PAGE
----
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Honey Bee Crisis Extends from US to Britain and Netherlands

By Sally Mmorton
Science News
September 28, 2006


A study by Jacobus Biesmeijer and William Kunin (Leeds
University), showing declines in pollinators and insect-pollinated plants in
Britain and Netherlands.

In July of 2006, an article appeared in La Monde, entitled, “The Number and
Variety of Pollinating Insects in Europe Are Diminishing Significantly.” It was
written by Christiane Galus. Rating hardly a blip on the radar of the
international mainstream news, this article passed through the maze of media
sources without notice by most of the world’s inhabitants. Since I was following
the Honey Bee Crisis in the US as well, I paid attention.

Here is an excerpt:

“A study conducted by Jacobus Biesmeijer and William Kunin (Leeds University,
United Kingdom) and a team of British, German, and Dutch researchers and
published in the July 21 issue of Science confirms that the threat is serious.

By studying different areas of Great Britain and the Netherlands, scientists
observed that wild bees have paid the heaviest toll, with a 52% reduction in
their diversity with respect to their situation in 1980 in Great Britain and a
67% reduction in the Netherlands…”

Now, those are two disturbing sentences, and it prompted me to go search current
science news and read the scientific study cited. In conducting the
investigatory scientific study, the team of scientists considered more than one
million data points. Here is an excerpt from the abstract:

“…we found evidence of declines (pre-versus-post-1980) in local bee diversity in
both countries… pollinator declines were most frequent in habitat and flower
specialists, in univoltine species, and/or in nonmigrants. In conjunction with
this evidence, outcrossing plant species that are reliant on the declining
pollinators have themselves declined relative to other plant species. Taken
together, these findings strongly suggest a causal connection…”

See "Parallel Declines in Pollinators and Insect-Pollinated Plants in Britain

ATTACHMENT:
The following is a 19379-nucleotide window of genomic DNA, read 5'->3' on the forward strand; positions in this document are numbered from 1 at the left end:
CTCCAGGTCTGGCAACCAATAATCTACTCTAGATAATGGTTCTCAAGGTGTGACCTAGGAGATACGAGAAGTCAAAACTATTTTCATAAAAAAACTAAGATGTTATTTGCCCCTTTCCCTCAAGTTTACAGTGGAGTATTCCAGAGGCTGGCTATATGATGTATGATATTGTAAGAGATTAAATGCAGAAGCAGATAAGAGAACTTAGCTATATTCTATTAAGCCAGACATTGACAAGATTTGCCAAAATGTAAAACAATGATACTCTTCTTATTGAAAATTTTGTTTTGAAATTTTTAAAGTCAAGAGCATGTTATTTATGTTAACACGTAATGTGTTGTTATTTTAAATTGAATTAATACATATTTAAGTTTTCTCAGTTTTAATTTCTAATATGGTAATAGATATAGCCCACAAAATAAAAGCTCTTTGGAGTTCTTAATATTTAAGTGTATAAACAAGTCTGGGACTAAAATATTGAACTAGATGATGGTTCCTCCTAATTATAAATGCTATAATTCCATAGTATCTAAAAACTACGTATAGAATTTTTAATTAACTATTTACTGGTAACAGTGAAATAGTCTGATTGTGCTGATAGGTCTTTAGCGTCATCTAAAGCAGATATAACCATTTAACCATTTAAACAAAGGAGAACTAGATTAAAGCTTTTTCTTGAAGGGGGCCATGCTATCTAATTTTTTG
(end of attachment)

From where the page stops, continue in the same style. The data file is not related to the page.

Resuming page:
and the Netherlands" (Science, 21 July 2006: Vol. 313. no. 5785, pp. 351 – 354).
You may listen to the Science Podcast, ”Pollination in Trouble,” an Interview
with Dr. William “Bill” Kunin, University of Leeds, a co-author of the study.

A transcript excerpt from the interview:

“…there were not only fewer species, there were different species, and that’s
part of what raised concern…they tended to be losing habitat specialists, diet
specialists, all the sort of specialist bees and hover flies, and the
generalists were increasing. And then…we started looking at plants…we were
surprised to see a pretty strong pattern of decline in the vast majority of the
insect-pollinated plants…while the wind-pollinated plants and the
self-pollinated plants were either stable or increasing…”

When asked, “How worried should we be about this?” Dr. Kunin said it did not
imply a global pollinator crisis, however:

“…It’s the first time anyone’s looked for national-scale declines in pollinators
and in both the countries we looked for it, it was there…I’d be surprised if
there aren’t some similar patterns elsewhere, but again, people have to go look
for them.”

One can only hope that similar studies will immediately commence in the US,
Canada, and other countries.

 

 

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